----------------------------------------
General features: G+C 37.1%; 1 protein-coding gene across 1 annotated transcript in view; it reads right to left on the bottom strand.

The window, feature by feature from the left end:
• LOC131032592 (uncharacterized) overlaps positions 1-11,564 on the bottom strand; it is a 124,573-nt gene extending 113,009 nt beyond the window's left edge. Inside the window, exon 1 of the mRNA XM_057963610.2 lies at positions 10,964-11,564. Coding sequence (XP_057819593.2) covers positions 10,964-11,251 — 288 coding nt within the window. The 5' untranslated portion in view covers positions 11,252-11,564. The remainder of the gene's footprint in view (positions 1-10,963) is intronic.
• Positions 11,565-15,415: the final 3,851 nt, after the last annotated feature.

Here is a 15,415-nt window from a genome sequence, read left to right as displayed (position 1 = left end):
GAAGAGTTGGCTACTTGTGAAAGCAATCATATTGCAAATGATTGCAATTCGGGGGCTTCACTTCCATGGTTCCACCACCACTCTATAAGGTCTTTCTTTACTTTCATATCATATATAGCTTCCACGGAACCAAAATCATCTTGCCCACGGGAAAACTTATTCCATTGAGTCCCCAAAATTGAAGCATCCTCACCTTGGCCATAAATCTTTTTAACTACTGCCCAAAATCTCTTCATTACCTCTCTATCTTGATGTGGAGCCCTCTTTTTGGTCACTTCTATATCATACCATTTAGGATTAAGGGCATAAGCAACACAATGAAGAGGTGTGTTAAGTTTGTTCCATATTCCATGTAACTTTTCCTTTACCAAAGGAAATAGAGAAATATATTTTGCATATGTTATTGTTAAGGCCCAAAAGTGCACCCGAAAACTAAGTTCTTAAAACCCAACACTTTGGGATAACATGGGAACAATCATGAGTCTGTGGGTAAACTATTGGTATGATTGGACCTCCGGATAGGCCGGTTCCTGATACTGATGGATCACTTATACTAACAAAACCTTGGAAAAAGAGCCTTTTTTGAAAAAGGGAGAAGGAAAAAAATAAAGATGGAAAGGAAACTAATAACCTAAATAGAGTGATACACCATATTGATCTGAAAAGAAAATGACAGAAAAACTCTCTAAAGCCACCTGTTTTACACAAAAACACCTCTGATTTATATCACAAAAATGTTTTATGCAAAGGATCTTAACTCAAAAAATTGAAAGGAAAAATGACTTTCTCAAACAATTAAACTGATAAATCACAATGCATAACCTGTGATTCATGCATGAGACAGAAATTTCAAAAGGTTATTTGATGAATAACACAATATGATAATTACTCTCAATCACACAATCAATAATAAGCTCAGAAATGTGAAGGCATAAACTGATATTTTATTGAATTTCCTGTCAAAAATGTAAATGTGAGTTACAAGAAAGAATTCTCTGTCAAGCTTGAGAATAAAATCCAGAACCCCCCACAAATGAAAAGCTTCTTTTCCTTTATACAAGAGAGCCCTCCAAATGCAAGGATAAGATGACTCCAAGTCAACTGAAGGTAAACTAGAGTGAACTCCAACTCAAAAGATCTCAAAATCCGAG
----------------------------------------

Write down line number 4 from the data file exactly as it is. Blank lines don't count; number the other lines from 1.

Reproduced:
• Positions 11,565-15,415: the final 3,851 nt, after the last annotated feature.